As you can probably tell, in slush, you would have to pry my fats out of my cold, dead hands before I would give them up. Besides, I bet I can spray someone with more wet slop on my fats than you can on your skinny skis. Neyh ... neyh ...

Tom / PM

PS - Also, don't forget that what width is fat for you, may or may not be fat for someone else. Take a look at the old "Equivalent Float Chart" thread:
http://forums.epicski.com/showthread... hart#post4525
post #6 of 11
I ski my 90mm waist AK Launchers as my "all mountain ski" now. They're awesome in the glop and crud. Remember, 90mm is the new 80mm.
post #7 of 11
Spring skiing on fat skis is definitely the ticket. Prior to this year, I skied on 70mm or less skis in all conditions, including slush. Early this year I picked up my 8000's with their 79mm waist and the first time in the slop I thought they were fantastic as they made these conditions much easier. Then a couple of weeks ago I picked up the 8800's (89mm) and it's been nothing but better. They say it's the skier and not the ski, but in this case the right equipment transformed spring conditions from hated on my part, to possibly my favorite.

And people say you don't need a powder ski in the Mid Atlantic. Not so, IMO.
post #8 of 11
Obviously, I am in the minority here. In an open bowl of very soft corn fat is great, but for skiing in areas where you are going in and out of shade, or early and late when when things are set up just a little and have that Rice Krispie feel I still like something that will ram through the slop, as opposed to continually jumping up on top of it.

If the snow is very soft fat works great, but I really hate that feeling of flying on top of the slop and having to make an abrupt blast back into it to slow down. I much prefer staying in a consistent carving mode. Maybe it's my size, but I don't mind pushing a little sludge through the turn. It is a much more secure, controlled and smooth (where you get that roller skating feeling).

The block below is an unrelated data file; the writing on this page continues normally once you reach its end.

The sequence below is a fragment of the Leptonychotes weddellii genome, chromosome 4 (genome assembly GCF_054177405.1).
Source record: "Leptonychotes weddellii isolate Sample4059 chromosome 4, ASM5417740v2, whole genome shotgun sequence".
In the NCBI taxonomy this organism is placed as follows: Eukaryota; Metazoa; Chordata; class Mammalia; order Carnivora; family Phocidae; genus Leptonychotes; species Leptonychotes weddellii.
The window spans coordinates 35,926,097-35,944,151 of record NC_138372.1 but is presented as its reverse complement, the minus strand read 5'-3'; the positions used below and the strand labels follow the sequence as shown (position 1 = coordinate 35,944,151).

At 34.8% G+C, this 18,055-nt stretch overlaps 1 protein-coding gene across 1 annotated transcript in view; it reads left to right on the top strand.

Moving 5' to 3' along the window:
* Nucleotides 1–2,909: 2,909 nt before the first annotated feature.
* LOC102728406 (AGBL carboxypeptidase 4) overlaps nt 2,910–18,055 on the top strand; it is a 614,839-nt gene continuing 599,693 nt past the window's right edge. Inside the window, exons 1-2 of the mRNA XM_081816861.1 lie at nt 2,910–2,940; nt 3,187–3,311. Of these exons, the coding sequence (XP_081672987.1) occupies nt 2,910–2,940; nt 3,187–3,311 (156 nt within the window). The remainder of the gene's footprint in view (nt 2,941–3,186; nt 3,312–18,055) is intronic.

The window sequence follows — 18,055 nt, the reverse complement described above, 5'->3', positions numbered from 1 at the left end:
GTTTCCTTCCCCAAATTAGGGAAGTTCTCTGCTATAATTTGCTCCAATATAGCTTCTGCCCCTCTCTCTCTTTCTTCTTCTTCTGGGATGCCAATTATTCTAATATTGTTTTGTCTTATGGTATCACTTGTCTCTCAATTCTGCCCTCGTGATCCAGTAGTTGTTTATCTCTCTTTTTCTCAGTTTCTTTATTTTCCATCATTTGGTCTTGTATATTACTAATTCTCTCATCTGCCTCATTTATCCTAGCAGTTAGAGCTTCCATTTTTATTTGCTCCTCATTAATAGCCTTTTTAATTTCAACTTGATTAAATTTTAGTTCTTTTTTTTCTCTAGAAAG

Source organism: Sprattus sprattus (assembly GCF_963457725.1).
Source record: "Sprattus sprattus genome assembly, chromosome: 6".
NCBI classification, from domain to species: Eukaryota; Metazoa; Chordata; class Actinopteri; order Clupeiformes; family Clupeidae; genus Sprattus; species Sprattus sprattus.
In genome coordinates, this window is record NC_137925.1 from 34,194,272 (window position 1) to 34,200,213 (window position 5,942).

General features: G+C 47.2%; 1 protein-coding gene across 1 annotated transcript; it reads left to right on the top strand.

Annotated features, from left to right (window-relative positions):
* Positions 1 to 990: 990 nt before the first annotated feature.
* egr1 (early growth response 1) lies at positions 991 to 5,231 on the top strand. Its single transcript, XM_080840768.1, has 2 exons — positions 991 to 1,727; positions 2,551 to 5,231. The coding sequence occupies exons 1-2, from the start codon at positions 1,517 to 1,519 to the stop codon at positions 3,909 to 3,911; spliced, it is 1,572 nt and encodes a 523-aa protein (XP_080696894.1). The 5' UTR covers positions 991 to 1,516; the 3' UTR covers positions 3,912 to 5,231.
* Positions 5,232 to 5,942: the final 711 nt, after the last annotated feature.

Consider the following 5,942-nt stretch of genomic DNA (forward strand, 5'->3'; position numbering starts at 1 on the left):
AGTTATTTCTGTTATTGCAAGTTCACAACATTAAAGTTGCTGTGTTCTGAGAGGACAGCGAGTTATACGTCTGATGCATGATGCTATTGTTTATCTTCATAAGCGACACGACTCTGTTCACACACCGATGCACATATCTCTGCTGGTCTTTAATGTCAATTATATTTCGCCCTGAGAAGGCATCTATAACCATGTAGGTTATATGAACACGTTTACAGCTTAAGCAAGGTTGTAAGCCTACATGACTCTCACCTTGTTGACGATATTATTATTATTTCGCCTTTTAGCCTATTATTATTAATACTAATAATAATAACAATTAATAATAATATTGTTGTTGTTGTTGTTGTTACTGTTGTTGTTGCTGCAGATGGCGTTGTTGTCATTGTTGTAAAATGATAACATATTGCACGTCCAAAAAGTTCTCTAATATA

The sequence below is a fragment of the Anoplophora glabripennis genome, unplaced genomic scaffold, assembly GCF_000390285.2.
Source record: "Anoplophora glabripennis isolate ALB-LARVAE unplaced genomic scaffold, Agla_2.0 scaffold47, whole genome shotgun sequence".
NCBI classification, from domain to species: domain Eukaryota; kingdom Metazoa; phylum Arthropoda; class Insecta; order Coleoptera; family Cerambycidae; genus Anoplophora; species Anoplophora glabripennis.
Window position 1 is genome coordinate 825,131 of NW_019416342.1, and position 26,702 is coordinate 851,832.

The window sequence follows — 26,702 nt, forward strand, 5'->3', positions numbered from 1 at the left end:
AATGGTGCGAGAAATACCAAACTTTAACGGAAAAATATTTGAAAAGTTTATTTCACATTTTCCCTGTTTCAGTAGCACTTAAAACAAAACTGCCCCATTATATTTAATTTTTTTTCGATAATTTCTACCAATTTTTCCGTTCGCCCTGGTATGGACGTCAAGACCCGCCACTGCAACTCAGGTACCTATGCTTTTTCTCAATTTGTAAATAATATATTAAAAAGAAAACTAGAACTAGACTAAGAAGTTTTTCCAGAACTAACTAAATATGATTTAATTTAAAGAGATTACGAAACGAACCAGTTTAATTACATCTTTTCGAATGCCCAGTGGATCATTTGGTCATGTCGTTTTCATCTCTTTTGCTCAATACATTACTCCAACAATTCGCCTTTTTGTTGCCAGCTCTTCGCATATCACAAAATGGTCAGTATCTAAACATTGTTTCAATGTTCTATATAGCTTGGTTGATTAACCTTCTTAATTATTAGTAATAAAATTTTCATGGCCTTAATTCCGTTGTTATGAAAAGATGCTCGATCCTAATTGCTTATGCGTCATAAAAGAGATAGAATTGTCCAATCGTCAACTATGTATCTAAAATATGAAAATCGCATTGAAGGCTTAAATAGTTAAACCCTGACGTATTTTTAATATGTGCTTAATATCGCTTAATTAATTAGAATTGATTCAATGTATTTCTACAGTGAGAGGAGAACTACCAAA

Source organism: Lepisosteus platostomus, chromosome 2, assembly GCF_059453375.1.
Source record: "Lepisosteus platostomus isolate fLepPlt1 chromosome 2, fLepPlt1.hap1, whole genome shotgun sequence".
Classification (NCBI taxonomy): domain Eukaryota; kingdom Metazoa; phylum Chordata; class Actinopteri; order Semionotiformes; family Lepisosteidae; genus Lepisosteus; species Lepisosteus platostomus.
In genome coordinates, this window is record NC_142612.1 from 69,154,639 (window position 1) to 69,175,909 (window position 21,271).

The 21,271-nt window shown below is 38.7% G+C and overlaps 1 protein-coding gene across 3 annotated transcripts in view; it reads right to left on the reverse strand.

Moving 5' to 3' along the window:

I too have some 90mm AK Launchers that I love in powder, but for spring slop I'll take my 70mm (stiffer) X-Screams every time.

Perhaps I'm just a fatophobe stuck in the old school.
post #9 of 11
I like my AX3's 170cm better then my G3's 177cm or Atomic 10EX's 177cm with there 84cm waist. I skied all 3 on the same late mornig spring slop at Killington late last March. I was amazed at how the AX3 handled the different snow conditions on Super Star.
post #10 of 11
I use my Metron EX's in slush. They're not really a "full" fat, with 84 mm underfoot. But, they're best I've had in spring slop; enough float to ride over the slush, yet enough sidecut to easily initiate turns and hold when the slop gets hard (early or late in day).

I used to run my old Chubbs in the spring. They're also good - much better than regular skis - but not as agile or grippy as the M:EX's.
post #11 of 11

Fat Skis

It's really a matter of opinion, and may have to do with what kind of skiier you are. Whether it's worth getting another pair of skis also has to do with what sort of $$$ you've got in your pocket, and what you can pick up a pair of skis for. I got a pair of Chubbs, with Axial 110 bindings, through REI for less than $400. These are also great for powder, and I'm told they're great for crud (haven't gotten to use them for that purpose yet, but am going to UT next week, where it sounds a bit sloppy--I'll report).